Managing Your Portfolio in a Volatile Stock Market

Summer is here. In my house, that means at least one trip to the Sesame Place theme park. When my children were much younger, we would spend the day at the park playing in Big Bird’s Court, swimming in Twiddlebug Land, or licking our soft ice cream while waiting for the Rock Around the Block Parade. As they grew older, the main attraction was always Sky Splash or the Slippery Slopes. The thrill of the wild rides and the plunge into a cold pool always ended with, “Can we do that again?”

Recently, you wouldn’t have to go to an amusement park to experience the thrill of a roller coaster. The stock market has been giving us that sensation even as we sit at home on the couch — and no one is asking for more. Historically, the stock market has always had its ups and downs. Remember the Great Recession of 2008 and 2009? You as an investor cannot control the markets, but you can control your reactions to the market gyrations.

Here are three things to consider.

1. Investor Behavior
Volatility in the markets can cause people to lose sight of their long-term financial plan, goals, and objectives. Instead of making a rational analysis based on asset allocation and long-term goals, they may start making rash decisions based on fear. This is due, in part, to the behavioral finance concept of “anchoring.” Investors tend put more focus on recent trends than on long-term averages and probabilities. Beware of anchoring! Instead of selling a stock out of panic, pay attention to its overall performance outlook. The same concept applies when considering stock that has recently increased in value: Don’t purchase a hot stock without first considering its long-term potential. Do your research or get advice from your financial advisor.

2. Diversification
Part of mitigating the risk of investing comes with diversifying your portfolio. While individual stocks experience frequent ups and downs, diverse portfolios with multiple investments may perform more steadily. Keep in mind your investment goals when building your portfolio, and strategize with long-term outcomes in mind. Disclaimer: While using diversification as part of your investment strategy doesn’t assure or guarantee better performance and can’t protect against loss in declining markets, it is a well-recognized risk management strategy.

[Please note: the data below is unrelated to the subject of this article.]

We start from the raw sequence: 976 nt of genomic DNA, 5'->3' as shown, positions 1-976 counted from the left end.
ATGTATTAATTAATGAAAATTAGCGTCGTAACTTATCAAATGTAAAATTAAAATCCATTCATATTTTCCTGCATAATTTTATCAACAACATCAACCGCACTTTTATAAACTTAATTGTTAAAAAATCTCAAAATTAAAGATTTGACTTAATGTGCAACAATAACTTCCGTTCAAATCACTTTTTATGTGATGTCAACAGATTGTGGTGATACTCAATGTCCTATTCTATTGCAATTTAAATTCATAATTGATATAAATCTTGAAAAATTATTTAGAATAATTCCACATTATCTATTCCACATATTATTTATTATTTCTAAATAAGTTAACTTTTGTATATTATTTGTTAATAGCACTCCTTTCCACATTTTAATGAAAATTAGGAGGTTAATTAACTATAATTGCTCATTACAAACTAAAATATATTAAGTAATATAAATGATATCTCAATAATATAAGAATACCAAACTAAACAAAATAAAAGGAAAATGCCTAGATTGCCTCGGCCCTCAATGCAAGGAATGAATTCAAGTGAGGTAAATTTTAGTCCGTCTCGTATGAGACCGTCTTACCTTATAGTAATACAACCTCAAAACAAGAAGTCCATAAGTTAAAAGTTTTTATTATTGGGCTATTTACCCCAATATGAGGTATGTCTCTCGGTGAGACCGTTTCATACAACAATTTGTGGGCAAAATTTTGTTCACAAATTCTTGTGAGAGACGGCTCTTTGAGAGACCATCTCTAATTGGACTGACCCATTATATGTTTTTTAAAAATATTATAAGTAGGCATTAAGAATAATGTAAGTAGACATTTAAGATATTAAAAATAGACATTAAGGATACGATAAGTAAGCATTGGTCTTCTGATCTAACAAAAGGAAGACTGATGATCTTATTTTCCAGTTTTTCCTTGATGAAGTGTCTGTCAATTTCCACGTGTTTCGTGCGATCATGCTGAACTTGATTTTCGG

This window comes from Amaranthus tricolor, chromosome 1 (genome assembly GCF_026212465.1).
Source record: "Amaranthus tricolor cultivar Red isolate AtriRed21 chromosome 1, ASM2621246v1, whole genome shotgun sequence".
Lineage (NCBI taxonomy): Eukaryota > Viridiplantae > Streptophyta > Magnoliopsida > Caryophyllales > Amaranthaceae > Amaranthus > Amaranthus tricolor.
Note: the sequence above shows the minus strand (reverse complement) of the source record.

3. Reviewing Your Spending Plan
Take note of your fixed and discretionary spending, and be aware of where your money is going. In good markets and bad, always spend less than you make, and save and invest the rest. Remember: Market dips may give us the opportunity to buy low with regular dollar cost averaging through a regular savings plan and retirement account deposits. If you need to revisit your plan due to fundamental changes in your financial needs and goals, work with an objective third party who is used to taking the wild rides of the markets in stride.

If you visit Sesame Place this summer, you won’t find me plunging down six stories on Sky Splash. I’ll be floating effortlessly in a big blue inner tube … on Big Bird’s Lazy River.

Looking for financial and investment advice from a trusted advisor? Loretta Hutchinson CFP®, CDFA™, NCC is a Certified Financial Planner™ and President of InSync Financial Group and Financial Divorce Plan, LLC in Yardley, PA and Naples, FL. She can be reached at [email protected] or 215-302-3437

Click here for InSync Financial Group’s disclosure information.

Loretta Hutchinson is a member of the DailyWorth Connect Program. Read more about the program here.

Join the Discussion